The people involved include classified advertising employees and scores of other employees who spend their shifts inside Journal building and use cars for commuting. The case also affects city-side reporters who technically aren't required to use their cars for work, but as a matter of practice frequently do drive their cars for work.

Under the contract, workers also are allowed to purchase per diem stickers in the nearby Parkade garage at $3.50 apiece.

The contract also provides that employees will be offered parking in a Fountain Street lot, and that the company will make a good faith effort to find subsidized downtown parking for those waiting for space in the lot.

As the downtown traffic crunch worsened, a guard was posted at the garage to turn away its own workers, who were forced to find on-street parking or vastly more expensive commercial spaces.

Those with monthly passes to the garage and the ground lot were able to continue to park. But the company declined to issue added monthly passes or to reserve space that Guild members needed.

In the case filed in U.S. District Court Feb. 16, the company's lawyers, Richard A. Perras and Lincoln D. Almond (son of the governor) contend that the arbitrator "exceeded his authority" under the collective bargaining agreement.

In siding with the union, the arbitrator ordered the union and the company to agree on what a fair payment to Guild members should be.

The arbitrator reserved the right to keep the case open if no such agreement was made, and the Guild has asked for a new hearing in which the arbitrator would be asked to make an award.

In contrast to the Guild's estimate of an award of as much as $400,000, the company during contract talks offered to settle the case for $10,000.

As it stands now, non-Guild employees are allowed to park free in the company lot and garage. Guild members with passes continue to park at subsidized rates. Those without passes no are no longer allowed to purchase subsidized garage stickers. The Guild contends this continues to violate the contract.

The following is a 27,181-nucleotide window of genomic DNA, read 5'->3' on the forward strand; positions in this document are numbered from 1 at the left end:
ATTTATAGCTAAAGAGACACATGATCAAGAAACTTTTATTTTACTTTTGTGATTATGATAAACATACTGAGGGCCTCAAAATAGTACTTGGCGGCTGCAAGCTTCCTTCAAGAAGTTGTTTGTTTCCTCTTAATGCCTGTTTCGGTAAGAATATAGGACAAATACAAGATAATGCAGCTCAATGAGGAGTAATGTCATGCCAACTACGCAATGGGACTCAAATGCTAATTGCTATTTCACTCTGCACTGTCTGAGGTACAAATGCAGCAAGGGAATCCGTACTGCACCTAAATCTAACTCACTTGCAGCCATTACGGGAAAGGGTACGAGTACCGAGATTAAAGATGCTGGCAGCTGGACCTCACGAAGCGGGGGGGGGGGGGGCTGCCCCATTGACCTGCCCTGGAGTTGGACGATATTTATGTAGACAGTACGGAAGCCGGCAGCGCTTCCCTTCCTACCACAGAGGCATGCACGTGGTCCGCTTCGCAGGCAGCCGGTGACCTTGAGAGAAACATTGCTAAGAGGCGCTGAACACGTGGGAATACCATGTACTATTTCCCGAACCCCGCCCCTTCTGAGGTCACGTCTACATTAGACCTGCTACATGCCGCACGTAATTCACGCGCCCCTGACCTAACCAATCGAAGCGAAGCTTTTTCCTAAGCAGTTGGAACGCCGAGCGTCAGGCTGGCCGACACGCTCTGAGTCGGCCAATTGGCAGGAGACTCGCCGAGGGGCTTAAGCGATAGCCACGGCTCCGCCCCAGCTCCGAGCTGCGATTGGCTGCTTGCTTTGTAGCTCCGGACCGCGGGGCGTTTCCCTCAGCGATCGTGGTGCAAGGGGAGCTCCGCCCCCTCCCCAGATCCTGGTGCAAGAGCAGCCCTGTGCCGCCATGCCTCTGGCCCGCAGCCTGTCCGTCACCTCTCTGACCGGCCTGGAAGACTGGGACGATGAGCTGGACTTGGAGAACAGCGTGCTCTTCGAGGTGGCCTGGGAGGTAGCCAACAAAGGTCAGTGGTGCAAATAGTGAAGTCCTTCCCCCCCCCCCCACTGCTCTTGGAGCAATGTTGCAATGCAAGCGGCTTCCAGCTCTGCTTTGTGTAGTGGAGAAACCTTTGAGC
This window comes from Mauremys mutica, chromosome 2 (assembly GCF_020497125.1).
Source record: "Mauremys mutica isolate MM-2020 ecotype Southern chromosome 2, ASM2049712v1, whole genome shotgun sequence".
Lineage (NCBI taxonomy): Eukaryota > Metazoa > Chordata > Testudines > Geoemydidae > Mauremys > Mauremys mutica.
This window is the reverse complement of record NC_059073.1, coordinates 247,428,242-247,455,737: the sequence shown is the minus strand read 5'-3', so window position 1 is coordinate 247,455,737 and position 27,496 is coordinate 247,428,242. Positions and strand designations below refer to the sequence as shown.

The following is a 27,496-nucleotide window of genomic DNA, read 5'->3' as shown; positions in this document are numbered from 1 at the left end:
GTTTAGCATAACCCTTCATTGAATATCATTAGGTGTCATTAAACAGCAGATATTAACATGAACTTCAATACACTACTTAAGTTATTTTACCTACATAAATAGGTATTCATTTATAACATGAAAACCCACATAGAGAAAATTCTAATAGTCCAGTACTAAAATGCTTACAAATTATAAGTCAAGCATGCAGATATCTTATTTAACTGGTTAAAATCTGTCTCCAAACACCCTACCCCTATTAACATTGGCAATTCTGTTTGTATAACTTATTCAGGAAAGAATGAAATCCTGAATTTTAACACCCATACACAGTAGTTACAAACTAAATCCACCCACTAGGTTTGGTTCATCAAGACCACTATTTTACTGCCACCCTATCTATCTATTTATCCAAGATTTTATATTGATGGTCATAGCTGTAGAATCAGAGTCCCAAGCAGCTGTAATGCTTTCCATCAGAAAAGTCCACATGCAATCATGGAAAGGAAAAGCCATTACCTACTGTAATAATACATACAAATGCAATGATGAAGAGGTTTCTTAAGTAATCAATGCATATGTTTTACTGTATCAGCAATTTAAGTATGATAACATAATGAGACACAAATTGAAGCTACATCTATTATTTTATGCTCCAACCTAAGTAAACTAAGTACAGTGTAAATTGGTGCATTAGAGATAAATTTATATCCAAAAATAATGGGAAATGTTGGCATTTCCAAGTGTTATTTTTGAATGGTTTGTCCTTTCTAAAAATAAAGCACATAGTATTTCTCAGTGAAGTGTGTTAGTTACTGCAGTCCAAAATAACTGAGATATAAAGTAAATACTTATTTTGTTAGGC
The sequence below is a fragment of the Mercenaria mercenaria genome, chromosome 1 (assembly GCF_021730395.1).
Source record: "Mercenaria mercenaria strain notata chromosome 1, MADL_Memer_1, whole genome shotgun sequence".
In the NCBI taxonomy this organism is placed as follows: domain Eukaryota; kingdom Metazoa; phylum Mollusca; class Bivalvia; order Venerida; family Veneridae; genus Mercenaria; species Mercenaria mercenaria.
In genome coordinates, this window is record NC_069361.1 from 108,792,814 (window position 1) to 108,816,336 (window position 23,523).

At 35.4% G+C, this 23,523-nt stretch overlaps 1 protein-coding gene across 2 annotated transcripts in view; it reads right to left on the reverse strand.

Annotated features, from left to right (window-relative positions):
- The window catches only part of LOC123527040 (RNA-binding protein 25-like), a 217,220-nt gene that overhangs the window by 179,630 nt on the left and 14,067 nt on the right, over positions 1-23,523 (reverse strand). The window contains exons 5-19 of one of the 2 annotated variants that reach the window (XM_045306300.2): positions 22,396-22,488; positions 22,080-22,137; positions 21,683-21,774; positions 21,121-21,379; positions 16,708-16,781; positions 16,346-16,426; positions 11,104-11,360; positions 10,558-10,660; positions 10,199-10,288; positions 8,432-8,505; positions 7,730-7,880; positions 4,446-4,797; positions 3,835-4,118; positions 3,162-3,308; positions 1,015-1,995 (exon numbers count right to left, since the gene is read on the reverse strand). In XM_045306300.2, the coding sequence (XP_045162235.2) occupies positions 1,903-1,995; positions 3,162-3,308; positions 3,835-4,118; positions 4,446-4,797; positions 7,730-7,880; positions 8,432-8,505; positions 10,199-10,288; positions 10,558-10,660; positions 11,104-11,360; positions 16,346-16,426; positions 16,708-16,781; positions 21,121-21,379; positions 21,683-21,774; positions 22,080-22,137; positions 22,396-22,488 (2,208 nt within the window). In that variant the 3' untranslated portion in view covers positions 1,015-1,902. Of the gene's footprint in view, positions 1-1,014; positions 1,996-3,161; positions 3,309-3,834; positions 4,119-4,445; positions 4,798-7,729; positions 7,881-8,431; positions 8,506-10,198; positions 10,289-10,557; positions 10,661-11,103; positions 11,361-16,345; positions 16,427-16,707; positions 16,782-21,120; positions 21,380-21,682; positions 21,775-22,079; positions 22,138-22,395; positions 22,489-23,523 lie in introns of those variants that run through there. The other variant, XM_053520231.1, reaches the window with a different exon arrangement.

In its "offer" of free parking to the Guild, the company demanded parking not be part of the contract, and wants to scrap the language on subsidized parking that is at the heart of the arbitration.

The company demanded in its contract proposal -- which the Guild rejected by a 354 to 28 vote -- that the union drop all other outstanding grievances and unfair labor practice allegations.


With the Guild headed for a long fight with the company for a new contract, the local's parent union is stepping up to the plate with some welcome help.

The Newspaper Guild- Communications Workers of America agreed to cover the local's legal expenses for the 19 arbitrations it has pending as well as unfair labor practice charges, two of which have been filed so far.

Also, the Washington office has offered loans, if needed, as the Guild installs a dues-collection program, following the company's suspension of payroll dues checkoff.

The legal aid frees up the union's own financial stockpile to be used for efforts aimed at achieving a fair contract.

The legal expenses could be considerable: arbitrations cost between $5,000 and $10,000 each, so the commitment could be worth at least $190,000.

The financial backing ensures the Guild will have the full resources to defend the rights of its members.

Copyright © 2000 The Providence Newspaper Guild
TNG/CWA Local 31041
270 Westmister St., Providence, Rhode Island 02903
401-421-9466 | Fax: 401-421-9495